If my father were still alive he would be 100 years old in March this year. He was a splendid human being. Extremely polite, he addressed all men as “Sir” even if they were younger than him. He was kind and generous in spirit. Papa was a gentle person and he never raised his voice. He was dedicated to his work and to us, his family. He was amazing in the way he worked with people and the time he spent to help the less fortunate. He loved books and he taught us to appreciate good literature. To encourage us to read widely and conduct research, he set up an extensive collection of books for us. He was an excellent role model. We acquired from him the love for books and my siblings and I have, in our homes, a library full of books.

Morally Upright and Courteous

Papa was a remarkable human being. He did not envy others and he was content with what he had. He was a morally upright person and he made it clear to all that he abhorred all forms of greed, cruelty and unkindness. Papa would speak to everyone about the importance of being good to others and of leading a responsible life.

My father was polite and courteous to everyone. Papa always said “please” and “thank you” to everyone with whom he interacted and I have learned to do the same. He would stand up when younger people came into a room and he greeted them warmly. He was always helping others and he did this in many, many ways. For example, he listened to their problems and tried his best to advise them to be better people.

Religion, Philosophy and Good Speech

He loved His God and his religion and hence, spent a lot of time in prayer. Often he would quote from philosophers, religious books, writers and poets. I think that I have acquired this love for quotations from him. I still have a note book in which he wrote a number of quotations. Like the rest of him, his handwriting was large, clear and unique in style.

He wanted us, his children, to be well educated and he impressed upon us the need to study and do well at school. He encouraged us to participate in extra-curricular activities and he was happy when we won prizes and awards for different things. Papa was well read and he was an eloquent speaker. As such, he impressed upon us to speak well and to make good presentations.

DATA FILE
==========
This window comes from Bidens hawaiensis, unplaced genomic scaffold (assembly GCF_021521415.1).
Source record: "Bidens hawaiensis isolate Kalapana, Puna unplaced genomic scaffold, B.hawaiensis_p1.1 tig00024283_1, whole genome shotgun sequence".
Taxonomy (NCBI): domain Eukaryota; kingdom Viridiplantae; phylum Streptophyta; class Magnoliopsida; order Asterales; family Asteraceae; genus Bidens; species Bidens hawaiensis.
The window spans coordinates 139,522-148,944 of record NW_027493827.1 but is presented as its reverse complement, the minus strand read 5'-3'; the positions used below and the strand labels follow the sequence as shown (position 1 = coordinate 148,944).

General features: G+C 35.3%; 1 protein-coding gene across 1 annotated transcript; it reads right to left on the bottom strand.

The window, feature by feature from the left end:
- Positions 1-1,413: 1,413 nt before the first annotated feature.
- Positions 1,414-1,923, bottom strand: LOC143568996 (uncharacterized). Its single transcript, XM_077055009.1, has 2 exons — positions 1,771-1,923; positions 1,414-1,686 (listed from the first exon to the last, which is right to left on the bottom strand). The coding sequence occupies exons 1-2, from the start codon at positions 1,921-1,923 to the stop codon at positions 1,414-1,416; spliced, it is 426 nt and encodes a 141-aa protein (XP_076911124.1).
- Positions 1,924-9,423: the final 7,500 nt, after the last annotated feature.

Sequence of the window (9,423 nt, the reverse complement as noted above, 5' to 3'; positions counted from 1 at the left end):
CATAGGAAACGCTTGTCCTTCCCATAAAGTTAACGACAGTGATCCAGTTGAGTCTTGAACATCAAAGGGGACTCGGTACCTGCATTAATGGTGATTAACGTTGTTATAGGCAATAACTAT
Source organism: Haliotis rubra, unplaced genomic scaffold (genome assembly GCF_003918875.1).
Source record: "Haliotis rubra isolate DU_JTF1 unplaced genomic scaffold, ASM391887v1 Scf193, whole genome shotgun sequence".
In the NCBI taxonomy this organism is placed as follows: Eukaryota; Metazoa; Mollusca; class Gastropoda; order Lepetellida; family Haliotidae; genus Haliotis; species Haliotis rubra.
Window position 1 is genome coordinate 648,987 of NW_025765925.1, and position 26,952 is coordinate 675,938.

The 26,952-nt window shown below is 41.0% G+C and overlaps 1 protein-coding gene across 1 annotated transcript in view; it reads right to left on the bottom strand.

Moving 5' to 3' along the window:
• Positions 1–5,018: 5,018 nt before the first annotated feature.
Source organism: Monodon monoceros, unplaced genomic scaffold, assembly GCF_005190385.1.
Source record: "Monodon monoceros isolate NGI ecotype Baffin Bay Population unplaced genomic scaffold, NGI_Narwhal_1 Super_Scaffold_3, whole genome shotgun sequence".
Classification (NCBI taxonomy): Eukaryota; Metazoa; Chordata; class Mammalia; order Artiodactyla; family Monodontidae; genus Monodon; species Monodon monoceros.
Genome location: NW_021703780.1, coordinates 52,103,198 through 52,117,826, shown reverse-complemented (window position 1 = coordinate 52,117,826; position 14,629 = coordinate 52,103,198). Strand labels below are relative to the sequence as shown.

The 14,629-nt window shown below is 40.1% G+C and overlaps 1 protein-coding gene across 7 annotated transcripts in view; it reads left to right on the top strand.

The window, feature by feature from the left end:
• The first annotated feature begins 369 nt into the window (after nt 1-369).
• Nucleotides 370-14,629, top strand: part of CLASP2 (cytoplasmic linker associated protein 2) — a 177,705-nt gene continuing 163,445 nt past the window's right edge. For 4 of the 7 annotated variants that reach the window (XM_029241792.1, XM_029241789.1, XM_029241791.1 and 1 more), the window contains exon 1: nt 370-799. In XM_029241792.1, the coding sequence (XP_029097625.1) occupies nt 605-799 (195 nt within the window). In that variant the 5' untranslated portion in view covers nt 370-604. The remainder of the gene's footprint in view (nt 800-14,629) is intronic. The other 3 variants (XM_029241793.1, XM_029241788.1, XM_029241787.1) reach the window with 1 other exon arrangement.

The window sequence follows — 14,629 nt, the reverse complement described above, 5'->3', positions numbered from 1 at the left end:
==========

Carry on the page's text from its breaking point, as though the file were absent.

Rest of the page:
A Teacher

My father was a school teacher and he retired as a school principal. He inspired and motivated his students and many are grateful to him for his counsel and his teaching. He certainly touched many lives. On Teacher’s Day he would receive cards from his students. Teaching though, was not his first choice for a career. He had wanted to study medicine but, because of a problem with his father, he was unable to realize this ambition.

Volunteer Work

Papa was active in the St John’s Ambulance Brigade and the Boys Scout Movement. He would tirelessly polish the buttons on his uniforms and his shoes! He loved taking part in the parades, the camp fires and the first aid programmes. Like my mother, he also volunteered his services to charity organisations. He was involved with the establishment of the Workers’ Education Association in the nineteen forties. When the Second World War broke out, Papa was involved with the Indian Youth League. He edited the magazine, called The Light.

My father knew some of the leaders of the India Independence League and the India National Army. He was interrogated by the Japanese and made to perform certain tasks. When the Japanese surrendered and the British returned to South East Asia, he was imprisoned and interrogated by the British.

Teaching Others to Be Good